One that completely took me by surprise was 8 class pets + 1 squirrel divided by 1 dog = chaos by Vivian Vande Velde. It's a pretty skinny little chapter book and has a funny cover but I was pretty sure I wasn't going to like it (really? Judging a book by it's cover? Shame on you!). Well, wow, was I wrong. This is a very fast paced story about a squirrel who lives near a school and regularly teases a dog that lives close by. One day when the squirrel is in the middle of annoying the dog, the dog gets loose and the chase is on. The dog chases the squirrel into the school and the squirrel looks for help from the class pets (some of whom are more help than others). The first chapter is told from the perspective of the squirrel and the rest are told from the class pets perspectives and the last chapter is told by the dog. It's hilarious and an easy, quick read and would make a great mentor text for point of view as well as voice.
I was also surprised by Jeff Probst's book "Stranded". I'm not a big fan of reality TV so I didn't really know who Jeff Probst was but this one was also VERY fast paced. This one is about 4 kids who are a sailing trip to get to know each other because their parents are getting married. The kids are not wild about each other (the bossy older sister, the genius baby sister, the two boys who are very different-one is athletic and oppositional, the other one plays a lot of video games) but when they are stranded on a desert island without communication, they pull together to help. It was very compelling and I was very surprised by the ending. Here's a book trailer:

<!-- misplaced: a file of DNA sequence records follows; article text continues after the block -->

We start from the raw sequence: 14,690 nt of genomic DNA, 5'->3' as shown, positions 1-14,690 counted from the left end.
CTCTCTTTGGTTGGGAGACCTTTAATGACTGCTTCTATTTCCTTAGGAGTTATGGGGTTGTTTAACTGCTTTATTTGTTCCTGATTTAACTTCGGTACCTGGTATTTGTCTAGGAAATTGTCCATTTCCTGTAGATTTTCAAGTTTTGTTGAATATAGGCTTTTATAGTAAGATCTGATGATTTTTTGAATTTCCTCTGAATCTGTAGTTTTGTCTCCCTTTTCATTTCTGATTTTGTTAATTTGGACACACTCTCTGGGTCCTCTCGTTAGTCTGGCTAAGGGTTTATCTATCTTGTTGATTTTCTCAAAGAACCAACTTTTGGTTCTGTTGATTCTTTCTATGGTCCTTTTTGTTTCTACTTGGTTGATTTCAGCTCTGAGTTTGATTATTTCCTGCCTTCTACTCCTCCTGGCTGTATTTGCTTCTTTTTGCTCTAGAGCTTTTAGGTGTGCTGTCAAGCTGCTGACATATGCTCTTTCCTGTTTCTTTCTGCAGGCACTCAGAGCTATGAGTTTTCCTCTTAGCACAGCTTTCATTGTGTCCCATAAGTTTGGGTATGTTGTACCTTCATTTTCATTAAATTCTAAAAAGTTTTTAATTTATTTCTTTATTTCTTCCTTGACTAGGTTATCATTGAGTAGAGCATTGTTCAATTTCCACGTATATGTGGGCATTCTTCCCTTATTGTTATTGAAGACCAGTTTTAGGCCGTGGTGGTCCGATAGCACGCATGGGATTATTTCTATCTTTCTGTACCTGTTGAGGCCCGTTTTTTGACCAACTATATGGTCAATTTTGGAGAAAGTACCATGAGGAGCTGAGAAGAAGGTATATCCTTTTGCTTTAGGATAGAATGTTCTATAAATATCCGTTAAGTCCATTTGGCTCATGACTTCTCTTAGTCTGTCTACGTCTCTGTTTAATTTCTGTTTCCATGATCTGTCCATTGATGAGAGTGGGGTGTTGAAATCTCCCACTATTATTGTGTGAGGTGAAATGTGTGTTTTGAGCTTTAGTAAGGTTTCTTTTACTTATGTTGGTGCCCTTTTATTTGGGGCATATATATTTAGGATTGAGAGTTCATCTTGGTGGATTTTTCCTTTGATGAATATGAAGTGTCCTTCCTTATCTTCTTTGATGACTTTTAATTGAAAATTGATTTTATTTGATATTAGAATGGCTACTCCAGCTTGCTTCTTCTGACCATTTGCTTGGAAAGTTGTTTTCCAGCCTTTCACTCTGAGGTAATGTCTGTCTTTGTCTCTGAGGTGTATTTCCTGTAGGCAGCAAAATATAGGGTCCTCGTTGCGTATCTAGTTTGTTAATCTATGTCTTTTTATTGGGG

The third one I read that I really didn't think I would like was "King of the Mound: My summer with Satchel Paige." by Wes Tooke. This one had the saddest beginning of any of the books this year. The main character is in a hospital recovering from polio. The doctors think he's awesome-he's worked hard and followed directions and he's healing well, although he still walks with a limp and needs a brace. His dad, a professional baseball player comes to pick him up from the hospital and let's just say, he isn't a warm and fuzzy kind of dad. They go home to North Dakota, where his dad is playing on a team and Satchel Paige is the pitcher. The owner of the team and Satchel Paige are very nice and supportive, his dad, not so much. Anyway, once you get connected to this character, it's also really hard to stop reading. There are issues of dealing with a disability, racism, as well as making an effort and trying your best. By the end of the story, I liked the characters a lot and I was sorry to see them go!